Crossword Puzzles May Help Keep the Brain Young

December 18, 2017

Doing crossword puzzles regularly may help to keep the brain up to 10 years younger late in life. And the more frequently you engage in crossword puzzles or other word games, the better your brain function may be.

Those are the findings of a study from researchers at the University of Exeter Medical School and Kings College London in Britain. They add to a growing body of evidence that mentally challenging activities may help to keep the mind sharp as we age.

For the study, the researchers surveyed more than 17,000 healthy men and women aged 50 and older who were part of a large and ongoing research initiative. They filled out questionnaires about how often they played word games such as crossword puzzles.

Participants were also given a research test to assess various aspects of memory and thinking skills. The investigators found that the more regularly participants engaged with word puzzles throughout life, the better they performed on tasks assessing attention, reasoning and memory.

From their results, the researchers calculated that people who regularly engaged in word puzzles have brain function equivalent to up to 10 years younger than their age.

The study found only an association between regular word puzzle use and better brain function. It cannot prove cause and effect. But the findings further suggest that mental stimulation can be good for the brain. 

“Performance was consistently better in those who reported engaging in puzzles, and generally improved incrementally with the frequency of puzzle use,” said Keith Wesnes, Professor of Cognitive Neuroscience at the University of Exeter Medical School and a study author. “For example, on test measures of grammatical reasoning speed and short-term memory accuracy, performing word puzzles was associated with an age-related reduction of around 10 years. “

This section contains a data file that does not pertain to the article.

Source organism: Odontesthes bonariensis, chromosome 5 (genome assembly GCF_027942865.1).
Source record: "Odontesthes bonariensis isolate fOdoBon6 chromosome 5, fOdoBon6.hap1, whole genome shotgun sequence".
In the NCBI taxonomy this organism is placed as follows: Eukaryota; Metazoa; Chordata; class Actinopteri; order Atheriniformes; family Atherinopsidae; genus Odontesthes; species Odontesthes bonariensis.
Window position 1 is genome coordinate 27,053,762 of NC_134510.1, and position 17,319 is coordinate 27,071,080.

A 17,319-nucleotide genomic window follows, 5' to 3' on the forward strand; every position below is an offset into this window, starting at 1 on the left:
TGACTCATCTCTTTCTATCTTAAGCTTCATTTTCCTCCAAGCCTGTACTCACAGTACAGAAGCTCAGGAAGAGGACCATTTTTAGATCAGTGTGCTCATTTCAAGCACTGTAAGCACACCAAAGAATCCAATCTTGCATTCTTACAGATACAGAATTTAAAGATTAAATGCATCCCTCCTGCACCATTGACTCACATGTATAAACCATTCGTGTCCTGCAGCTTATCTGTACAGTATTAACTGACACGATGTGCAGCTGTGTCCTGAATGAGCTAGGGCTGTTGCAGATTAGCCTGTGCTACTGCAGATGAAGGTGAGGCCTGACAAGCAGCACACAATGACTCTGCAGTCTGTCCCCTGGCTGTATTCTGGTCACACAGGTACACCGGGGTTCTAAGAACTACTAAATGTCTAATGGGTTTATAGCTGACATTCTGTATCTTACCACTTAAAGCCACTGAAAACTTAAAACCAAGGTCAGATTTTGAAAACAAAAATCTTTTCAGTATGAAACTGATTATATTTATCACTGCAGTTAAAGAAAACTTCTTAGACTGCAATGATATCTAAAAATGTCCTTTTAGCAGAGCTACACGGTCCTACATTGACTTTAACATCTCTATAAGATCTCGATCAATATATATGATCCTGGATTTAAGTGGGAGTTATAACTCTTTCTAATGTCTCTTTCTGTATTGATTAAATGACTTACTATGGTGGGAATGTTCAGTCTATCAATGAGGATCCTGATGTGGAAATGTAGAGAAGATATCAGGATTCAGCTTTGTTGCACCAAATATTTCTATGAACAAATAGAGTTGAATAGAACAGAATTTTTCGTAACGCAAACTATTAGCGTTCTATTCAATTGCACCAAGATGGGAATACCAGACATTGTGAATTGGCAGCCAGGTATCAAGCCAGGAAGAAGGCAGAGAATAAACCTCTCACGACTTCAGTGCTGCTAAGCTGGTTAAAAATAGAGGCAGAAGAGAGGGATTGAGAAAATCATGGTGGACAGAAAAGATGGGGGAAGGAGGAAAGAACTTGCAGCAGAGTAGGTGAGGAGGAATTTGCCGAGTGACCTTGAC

“We know that many of the factors involved in dementia are preventable,” said another study author, Clive Ballard, Professor of Age-Related Diseases at the University of Exeter Medical School. “The next step is to assess whether encouraging people to start playing word games regularly could actually improve their brain function.”

Indeed, it is plausible that playing word puzzles reflects a higher level of education helping building cognitive reserve. It will be interesting to study if starting playing word puzzles at an advanced age will have the same impact than playing regularly through life. The findings were presented in a poster session at the Alzheimer’s Association International Conference in London in July.

Genetics and advancing age have a big impact on who develops Alzheimer’s disease. But a healthy lifestyle may help to delay its onset. Experts say that regular physical activity, avoiding smoking and eating a heart-healthy diet are all good for preserving memory and thinking skills. Playing regular word games may also help to keep the brain sharp.

By ALZinfo.org, The Alzheimer’s Information Site. Reviewed by Marc Flajolet, Ph.D., Fisher Center for Alzheimer’s Research Foundation at The Rockefeller University.

Source: “The Relationship Between the Frequency of Word Puzzle Use and Cognitive Function in a Large Sample of Adults Aged 50 to 96 Years,” poster session presented at an online trial. In research presented at the Alzheimer’s Association International Conference (AAIC), July 17, 2017


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